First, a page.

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1. Definition.-ELOCUTION teaches how most effectively to pronounce or speak any production, original or borrowed.

In a practical Rhetoric we are compelled often to observe the distinction between productions that are designed to be printed and read, and those which are designed to be spoken. The former must be written, the latter may be pronounced either with or without having been written.

2. How to make a Production impressive.—An author's interest in his productions does not usually cease with their creation; he desires to introduce them favorably. If they are to be printed, much depends on the vehicle chosen. Shall they be published as a book, or in some periodical? Shall they be illustrated by pictures? Shall they appear in an expensive or cheap form? A poor production may borrow a temporary popularity from an attractive dress, or from undeserved eulogy, and a meritorious work might sink into oblivion from an unfavorable presentation. The art of publishing, however, can not here be investigated. But Elocution, the art of speaking well, claims attention in a treatise on Rhetoric, and is intrinsically valuable.

3. Opposite erroneous Views on the Power of Elocu

tion. Before examining its elements, it may be well to expose an unworthy prejudice against it, and also to guard against extravagant ideas of its value.

Dr. Whately, in his Rhetoric, pronounces unqualified condemnation on all practical treatises on the subject, and on all modes of instruction adopted previous to his time, and contents himself with recommending a "natural manner of speaking," to be cultivated simply by private attention to the subject, aided by friendly criticisms. He expressly discountenances special efforts to cultivate the voice, and the recitation, from memory, of the productions of others.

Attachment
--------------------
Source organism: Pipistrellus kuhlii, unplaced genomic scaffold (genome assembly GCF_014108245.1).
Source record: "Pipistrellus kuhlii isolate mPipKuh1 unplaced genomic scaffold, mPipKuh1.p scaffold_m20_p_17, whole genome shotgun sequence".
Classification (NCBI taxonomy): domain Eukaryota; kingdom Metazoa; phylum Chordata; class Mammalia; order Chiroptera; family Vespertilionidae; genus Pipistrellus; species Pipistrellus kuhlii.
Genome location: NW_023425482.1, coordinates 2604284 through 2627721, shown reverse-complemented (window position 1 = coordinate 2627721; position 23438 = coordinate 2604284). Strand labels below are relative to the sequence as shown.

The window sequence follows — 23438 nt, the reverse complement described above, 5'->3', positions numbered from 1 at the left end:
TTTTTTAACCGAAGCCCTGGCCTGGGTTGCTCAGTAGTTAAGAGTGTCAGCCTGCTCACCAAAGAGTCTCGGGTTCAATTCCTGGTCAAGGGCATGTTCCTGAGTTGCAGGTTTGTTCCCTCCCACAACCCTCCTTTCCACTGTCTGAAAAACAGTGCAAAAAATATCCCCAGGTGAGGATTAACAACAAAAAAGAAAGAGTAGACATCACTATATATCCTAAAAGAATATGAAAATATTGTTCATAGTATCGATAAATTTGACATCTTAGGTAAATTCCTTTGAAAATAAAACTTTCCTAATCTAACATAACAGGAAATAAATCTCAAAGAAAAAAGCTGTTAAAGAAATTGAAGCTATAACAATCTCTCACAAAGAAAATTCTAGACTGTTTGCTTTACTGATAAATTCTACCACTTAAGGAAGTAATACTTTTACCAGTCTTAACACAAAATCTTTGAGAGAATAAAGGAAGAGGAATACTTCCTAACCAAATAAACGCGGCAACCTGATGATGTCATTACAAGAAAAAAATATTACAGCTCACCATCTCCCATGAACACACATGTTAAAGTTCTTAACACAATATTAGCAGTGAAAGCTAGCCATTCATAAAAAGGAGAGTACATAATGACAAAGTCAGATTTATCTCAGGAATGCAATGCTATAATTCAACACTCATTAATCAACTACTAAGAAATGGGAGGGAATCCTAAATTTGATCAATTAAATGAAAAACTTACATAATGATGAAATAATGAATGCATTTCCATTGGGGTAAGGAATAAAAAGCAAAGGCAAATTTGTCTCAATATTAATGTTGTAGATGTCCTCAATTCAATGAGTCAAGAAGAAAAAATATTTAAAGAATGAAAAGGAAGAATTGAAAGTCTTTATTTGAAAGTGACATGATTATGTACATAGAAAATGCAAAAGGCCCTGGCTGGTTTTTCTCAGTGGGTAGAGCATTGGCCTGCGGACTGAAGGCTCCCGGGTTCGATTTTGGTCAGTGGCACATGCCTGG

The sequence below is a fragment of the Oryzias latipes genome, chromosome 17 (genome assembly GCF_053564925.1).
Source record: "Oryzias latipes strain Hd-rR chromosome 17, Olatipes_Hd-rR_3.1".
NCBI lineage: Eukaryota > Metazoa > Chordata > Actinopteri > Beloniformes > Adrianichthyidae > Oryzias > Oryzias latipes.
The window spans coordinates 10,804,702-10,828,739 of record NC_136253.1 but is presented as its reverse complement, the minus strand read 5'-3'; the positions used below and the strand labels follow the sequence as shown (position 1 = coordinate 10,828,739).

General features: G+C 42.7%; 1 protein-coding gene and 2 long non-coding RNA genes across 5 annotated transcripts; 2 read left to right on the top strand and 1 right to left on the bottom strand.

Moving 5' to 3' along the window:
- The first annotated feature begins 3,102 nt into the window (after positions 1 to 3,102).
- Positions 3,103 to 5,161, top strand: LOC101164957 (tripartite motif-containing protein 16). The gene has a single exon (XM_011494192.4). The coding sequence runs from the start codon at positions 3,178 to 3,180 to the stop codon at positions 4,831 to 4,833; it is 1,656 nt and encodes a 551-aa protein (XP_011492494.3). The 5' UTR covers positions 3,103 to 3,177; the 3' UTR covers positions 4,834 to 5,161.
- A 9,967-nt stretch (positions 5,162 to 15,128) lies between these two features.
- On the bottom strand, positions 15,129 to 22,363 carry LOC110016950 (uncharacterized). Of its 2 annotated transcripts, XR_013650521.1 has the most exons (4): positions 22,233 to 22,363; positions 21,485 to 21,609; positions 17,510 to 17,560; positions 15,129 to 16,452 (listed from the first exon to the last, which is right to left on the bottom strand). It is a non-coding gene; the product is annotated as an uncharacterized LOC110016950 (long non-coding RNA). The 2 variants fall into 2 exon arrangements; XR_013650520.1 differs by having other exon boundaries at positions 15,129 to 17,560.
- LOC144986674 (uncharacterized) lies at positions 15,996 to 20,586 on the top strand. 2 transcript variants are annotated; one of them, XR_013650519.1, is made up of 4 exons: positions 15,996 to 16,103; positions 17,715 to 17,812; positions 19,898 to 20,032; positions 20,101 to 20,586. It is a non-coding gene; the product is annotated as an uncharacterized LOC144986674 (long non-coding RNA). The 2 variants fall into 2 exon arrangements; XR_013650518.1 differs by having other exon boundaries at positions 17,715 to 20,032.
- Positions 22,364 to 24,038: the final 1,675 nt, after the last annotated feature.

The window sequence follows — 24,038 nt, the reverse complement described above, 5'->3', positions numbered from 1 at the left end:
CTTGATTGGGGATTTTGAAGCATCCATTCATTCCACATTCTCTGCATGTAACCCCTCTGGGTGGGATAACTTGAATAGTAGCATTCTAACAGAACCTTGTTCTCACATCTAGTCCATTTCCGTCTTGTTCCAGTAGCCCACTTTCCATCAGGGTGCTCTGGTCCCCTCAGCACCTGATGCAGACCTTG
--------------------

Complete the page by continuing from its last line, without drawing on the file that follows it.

On the other hand many seem to believe that oratory, in the highest sense, is easily within the reach of all; that men unqualified by previous culture, with a narrow range of thought, need only to study and practice "Elocution," to make themselves attractive and successful speakers. Also many already engaged in public speaking, but not meeting with the success which they anticipated, have studied Elocution a few weeks, perhaps under the direction of some uncultivated dogmatist, who promised to exhaust the subject of oratory in from six to twelve lessons, and not finding any increase in ability, are ready to coincide with Dr. Whately, in the opinion that the study is practically useless, if not pernicious. Both these extremes are absurd.

4. Elocution is an Art.-Elocution is, in fact, a complex art, based on inflexible science, and worthy of careful and exhaustive study. Elocution is impossible, or would be useless, without expression; expression is impossible, or would be useless, without

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